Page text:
4. Wall-to-Wall Wallpaper

Wallpaper can be beautiful, especially today’s high quality, diverse, and eye-catching designs. Wallpaper can be a useful element to tie colors into a room and can help create a sense of space in open-concept rooms. But if you are doing wallpaper, you should avoid traps like wall-to-wall wallpaper or a different wallpaper in every room.

The best way to approach wallpaper is to see it as a version of art. You wouldn’t put more than one painting on a wall, and you shouldn’t have more than one wall of wallpaper in a room.

5. One-Color Commitment

On the surface, picking one accent color and sticking to it seems simple. After all, you can’t possibly ruin a room with only a single color, right? Wrong. Commitment to a single color on an accent wall, accessories, and fabric is an easy way to create a bland space.

If you want to do color right, it’s important to find a balance between complementary colors and colors that make each other clash. Take a look at a color wheel for reference and use at least 3 colors to decorate a space.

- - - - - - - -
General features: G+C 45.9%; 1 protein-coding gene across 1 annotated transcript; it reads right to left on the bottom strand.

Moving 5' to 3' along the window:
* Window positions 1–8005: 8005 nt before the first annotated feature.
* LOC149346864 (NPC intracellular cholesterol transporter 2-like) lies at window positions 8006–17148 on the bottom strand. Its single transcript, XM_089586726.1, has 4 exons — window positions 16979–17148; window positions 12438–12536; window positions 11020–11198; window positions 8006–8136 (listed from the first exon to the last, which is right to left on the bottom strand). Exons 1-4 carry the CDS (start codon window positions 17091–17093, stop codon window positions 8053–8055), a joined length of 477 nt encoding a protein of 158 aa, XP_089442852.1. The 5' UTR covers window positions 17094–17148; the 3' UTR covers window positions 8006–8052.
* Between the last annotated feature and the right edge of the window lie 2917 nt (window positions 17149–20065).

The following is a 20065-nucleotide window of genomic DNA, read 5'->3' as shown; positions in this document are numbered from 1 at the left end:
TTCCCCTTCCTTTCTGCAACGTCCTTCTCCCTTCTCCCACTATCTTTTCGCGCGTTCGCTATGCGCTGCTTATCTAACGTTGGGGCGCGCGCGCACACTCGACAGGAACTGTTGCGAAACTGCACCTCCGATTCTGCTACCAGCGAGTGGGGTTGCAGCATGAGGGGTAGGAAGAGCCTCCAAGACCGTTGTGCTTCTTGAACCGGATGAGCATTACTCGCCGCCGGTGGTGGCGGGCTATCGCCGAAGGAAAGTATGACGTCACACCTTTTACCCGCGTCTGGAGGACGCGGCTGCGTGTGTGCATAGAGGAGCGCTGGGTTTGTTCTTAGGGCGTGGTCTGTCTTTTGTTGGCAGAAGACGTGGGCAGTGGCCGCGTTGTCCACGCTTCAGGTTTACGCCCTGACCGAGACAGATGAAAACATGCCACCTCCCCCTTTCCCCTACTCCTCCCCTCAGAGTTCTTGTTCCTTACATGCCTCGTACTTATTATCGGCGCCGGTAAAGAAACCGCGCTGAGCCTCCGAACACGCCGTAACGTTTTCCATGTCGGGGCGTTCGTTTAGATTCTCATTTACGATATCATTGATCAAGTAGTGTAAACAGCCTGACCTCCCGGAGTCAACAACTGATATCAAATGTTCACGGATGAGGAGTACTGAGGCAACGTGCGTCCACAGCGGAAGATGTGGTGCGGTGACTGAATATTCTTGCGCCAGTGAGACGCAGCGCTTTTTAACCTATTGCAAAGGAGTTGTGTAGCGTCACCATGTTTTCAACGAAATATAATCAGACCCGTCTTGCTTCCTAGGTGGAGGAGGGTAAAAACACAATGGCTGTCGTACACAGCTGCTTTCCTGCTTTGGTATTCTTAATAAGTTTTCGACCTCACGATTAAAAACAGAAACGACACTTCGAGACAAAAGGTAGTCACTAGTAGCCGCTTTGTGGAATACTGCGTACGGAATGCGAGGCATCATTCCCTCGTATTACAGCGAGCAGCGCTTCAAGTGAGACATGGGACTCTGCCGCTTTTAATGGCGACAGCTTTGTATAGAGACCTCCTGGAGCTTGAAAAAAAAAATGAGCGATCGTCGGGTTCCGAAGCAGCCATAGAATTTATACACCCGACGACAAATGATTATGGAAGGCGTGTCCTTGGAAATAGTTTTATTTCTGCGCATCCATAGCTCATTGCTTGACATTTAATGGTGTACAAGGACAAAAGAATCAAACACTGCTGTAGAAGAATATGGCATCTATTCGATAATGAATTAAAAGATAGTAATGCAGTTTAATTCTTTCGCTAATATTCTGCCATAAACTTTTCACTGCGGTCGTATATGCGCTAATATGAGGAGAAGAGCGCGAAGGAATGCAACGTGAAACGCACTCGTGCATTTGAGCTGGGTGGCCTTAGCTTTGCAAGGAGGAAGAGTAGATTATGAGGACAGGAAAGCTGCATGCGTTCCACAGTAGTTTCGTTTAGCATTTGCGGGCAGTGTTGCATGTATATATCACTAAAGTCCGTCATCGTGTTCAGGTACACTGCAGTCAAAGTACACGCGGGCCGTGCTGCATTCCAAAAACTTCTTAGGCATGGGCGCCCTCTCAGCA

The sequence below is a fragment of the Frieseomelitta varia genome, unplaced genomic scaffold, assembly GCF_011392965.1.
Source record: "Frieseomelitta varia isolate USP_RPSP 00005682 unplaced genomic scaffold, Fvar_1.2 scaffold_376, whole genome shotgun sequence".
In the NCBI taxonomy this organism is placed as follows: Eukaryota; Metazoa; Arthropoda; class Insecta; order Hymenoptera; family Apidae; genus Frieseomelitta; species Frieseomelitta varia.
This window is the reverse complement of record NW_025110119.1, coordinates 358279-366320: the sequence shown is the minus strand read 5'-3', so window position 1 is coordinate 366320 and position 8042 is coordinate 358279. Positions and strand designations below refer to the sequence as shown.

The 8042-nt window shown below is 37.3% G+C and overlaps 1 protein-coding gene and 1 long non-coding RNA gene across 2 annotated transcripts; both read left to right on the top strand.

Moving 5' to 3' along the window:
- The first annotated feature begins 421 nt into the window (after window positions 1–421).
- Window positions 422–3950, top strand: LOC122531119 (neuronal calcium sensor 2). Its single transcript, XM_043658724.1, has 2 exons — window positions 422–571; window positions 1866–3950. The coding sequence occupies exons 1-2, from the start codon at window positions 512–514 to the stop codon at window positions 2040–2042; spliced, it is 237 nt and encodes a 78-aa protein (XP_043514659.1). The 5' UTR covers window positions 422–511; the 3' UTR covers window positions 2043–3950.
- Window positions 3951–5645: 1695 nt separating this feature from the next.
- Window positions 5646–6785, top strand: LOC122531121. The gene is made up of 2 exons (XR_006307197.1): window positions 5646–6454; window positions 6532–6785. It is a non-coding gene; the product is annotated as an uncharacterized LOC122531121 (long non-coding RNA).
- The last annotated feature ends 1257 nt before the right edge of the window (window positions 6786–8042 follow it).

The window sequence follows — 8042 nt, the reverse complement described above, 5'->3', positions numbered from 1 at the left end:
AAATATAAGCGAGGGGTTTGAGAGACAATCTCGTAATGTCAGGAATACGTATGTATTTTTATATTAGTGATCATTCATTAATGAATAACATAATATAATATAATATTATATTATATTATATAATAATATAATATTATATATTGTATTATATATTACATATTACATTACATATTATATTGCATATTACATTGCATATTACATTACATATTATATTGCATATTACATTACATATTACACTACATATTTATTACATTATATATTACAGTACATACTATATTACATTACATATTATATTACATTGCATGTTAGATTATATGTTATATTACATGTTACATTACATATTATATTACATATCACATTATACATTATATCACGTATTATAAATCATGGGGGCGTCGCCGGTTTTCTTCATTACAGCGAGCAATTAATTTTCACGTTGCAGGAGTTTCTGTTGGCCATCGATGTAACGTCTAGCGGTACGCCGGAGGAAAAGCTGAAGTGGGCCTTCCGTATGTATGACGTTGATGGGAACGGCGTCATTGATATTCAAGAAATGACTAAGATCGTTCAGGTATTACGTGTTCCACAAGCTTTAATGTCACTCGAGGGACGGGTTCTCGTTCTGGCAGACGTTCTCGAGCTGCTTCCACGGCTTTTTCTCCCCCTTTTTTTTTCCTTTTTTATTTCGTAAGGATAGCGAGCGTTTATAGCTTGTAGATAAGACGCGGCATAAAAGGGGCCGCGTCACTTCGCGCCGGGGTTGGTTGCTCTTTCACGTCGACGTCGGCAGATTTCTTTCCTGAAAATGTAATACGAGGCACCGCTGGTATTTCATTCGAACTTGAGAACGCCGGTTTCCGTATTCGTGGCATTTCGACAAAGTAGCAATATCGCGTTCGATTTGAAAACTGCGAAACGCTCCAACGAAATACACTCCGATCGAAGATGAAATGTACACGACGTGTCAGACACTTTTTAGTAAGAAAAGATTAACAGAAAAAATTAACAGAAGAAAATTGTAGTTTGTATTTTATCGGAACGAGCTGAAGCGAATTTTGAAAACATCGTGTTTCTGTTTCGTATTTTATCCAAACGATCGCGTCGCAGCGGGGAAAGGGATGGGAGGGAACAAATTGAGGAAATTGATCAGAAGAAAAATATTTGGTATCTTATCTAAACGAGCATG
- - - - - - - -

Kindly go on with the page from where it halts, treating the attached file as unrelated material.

Not all design trends are golden ideas. In fact, some ideas in home design are offensive to the senses and your budget. You can avoid traps in home design by balancing colors and textures as well as scrapping anything that keeps a room looking dated.

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7 thoughts on “5 of the Worst Home Design Ideas”

    • If there were a way to remove them without calling a specialist I would have done it…I saw the truck and imagine how much it would cost to have a few rooms done. Why does everyone say “It’s a very big very messy job.”?

      Reply